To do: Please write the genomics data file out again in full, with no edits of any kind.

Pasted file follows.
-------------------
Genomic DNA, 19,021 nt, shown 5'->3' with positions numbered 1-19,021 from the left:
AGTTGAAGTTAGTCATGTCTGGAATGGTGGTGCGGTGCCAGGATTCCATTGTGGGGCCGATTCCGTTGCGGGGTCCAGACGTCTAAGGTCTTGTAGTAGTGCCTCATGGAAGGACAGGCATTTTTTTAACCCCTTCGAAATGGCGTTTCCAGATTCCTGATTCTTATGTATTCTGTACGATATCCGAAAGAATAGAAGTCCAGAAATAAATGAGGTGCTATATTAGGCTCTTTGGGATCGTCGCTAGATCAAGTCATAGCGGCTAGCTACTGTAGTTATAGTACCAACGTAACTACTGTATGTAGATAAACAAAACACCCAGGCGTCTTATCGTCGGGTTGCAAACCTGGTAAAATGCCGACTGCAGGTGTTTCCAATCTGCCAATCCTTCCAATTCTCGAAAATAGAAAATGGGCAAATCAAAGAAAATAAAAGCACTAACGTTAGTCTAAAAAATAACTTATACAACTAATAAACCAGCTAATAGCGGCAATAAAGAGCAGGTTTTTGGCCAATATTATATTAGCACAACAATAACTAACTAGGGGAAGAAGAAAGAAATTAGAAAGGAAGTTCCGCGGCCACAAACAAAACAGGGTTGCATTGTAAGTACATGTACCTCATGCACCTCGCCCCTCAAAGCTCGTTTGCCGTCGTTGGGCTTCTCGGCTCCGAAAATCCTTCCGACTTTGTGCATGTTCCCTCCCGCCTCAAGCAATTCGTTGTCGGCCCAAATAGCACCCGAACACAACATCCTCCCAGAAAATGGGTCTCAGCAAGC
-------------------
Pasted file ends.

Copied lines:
Genomic DNA, 19,021 nt, shown 5'->3' with positions numbered 1-19,021 from the left:
AGTTGAAGTTAGTCATGTCTGGAATGGTGGTGCGGTGCCAGGATTCCATTGTGGGGCCGATTCCGTTGCGGGGTCCAGACGTCTAAGGTCTTGTAGTAGTGCCTCATGGAAGGACAGGCATTTTTTTAACCCCTTCGAAATGGCGTTTCCAGATTCCTGATTCTTATGTATTCTGTACGATATCCGAAAGAATAGAAGTCCAGAAATAAATGAGGTGCTATATTAGGCTCTTTGGGATCGTCGCTAGATCAAGTCATAGCGGCTAGCTACTGTAGTTATAGTACCAACGTAACTACTGTATGTAGATAAACAAAACACCCAGGCGTCTTATCGTCGGGTTGCAAACCTGGTAAAATGCCGACTGCAGGTGTTTCCAATCTGCCAATCCTTCCAATTCTCGAAAATAGAAAATGGGCAAATCAAAGAAAATAAAAGCACTAACGTTAGTCTAAAAAATAACTTATACAACTAATAAACCAGCTAATAGCGGCAATAAAGAGCAGGTTTTTGGCCAATATTATATTAGCACAACAATAACTAACTAGGGGAAGAAGAAAGAAATTAGAAAGGAAGTTCCGCGGCCACAAACAAAACAGGGTTGCATTGTAAGTACATGTACCTCATGCACCTCGCCCCTCAAAGCTCGTTTGCCGTCGTTGGGCTTCTCGGCTCCGAAAATCCTTCCGACTTTGTGCATGTTCCCTCCCGCCTCAAGCAATTCGTTGTCGGCCCAAATAGCACCCGAACACAACATCCTCCCAGAAAATGGGTCTCAGCAAGC